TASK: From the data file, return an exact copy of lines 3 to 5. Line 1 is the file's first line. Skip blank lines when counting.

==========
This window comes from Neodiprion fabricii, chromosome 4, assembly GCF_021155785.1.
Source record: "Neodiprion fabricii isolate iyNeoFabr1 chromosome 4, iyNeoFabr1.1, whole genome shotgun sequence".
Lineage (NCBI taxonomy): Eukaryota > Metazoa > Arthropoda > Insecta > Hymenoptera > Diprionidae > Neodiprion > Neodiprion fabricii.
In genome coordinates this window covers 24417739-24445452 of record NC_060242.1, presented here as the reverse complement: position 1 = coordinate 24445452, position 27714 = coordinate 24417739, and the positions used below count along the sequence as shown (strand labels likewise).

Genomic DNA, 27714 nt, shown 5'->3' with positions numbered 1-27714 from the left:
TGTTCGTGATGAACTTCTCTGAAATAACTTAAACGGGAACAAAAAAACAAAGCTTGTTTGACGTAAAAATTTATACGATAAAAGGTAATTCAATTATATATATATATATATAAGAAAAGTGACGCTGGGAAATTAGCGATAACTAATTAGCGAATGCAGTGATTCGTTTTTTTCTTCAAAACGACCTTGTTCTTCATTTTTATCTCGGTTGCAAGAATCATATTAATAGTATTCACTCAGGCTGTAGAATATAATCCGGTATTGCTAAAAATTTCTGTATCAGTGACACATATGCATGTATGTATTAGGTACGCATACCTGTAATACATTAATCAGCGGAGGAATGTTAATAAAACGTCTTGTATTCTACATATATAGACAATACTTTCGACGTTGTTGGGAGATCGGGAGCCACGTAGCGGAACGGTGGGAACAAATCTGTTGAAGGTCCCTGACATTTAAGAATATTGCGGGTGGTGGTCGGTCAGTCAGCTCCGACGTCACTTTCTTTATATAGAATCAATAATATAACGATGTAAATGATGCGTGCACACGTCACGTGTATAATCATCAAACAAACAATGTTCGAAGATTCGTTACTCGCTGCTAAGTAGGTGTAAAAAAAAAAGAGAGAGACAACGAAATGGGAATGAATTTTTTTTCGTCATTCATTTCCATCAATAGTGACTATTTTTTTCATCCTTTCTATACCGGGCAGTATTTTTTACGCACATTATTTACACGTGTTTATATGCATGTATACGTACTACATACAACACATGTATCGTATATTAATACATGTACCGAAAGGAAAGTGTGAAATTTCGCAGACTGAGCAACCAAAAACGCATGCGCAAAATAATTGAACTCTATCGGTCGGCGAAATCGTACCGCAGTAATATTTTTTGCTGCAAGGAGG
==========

Lineage (NCBI taxonomy): Eukaryota > Metazoa > Arthropoda > Insecta > Hymenoptera > Diprionidae > Neodiprion > Neodiprion fabricii.
In genome coordinates this window covers 24417739-24445452 of record NC_060242.1, presented here as the reverse complement: position 1 = coordinate 24445452, position 27714 = coordinate 24417739, and the positions used below count along the sequence as shown (strand labels likewise).

Genomic DNA, 27714 nt, shown 5'->3' with positions numbered 1-27714 from the left: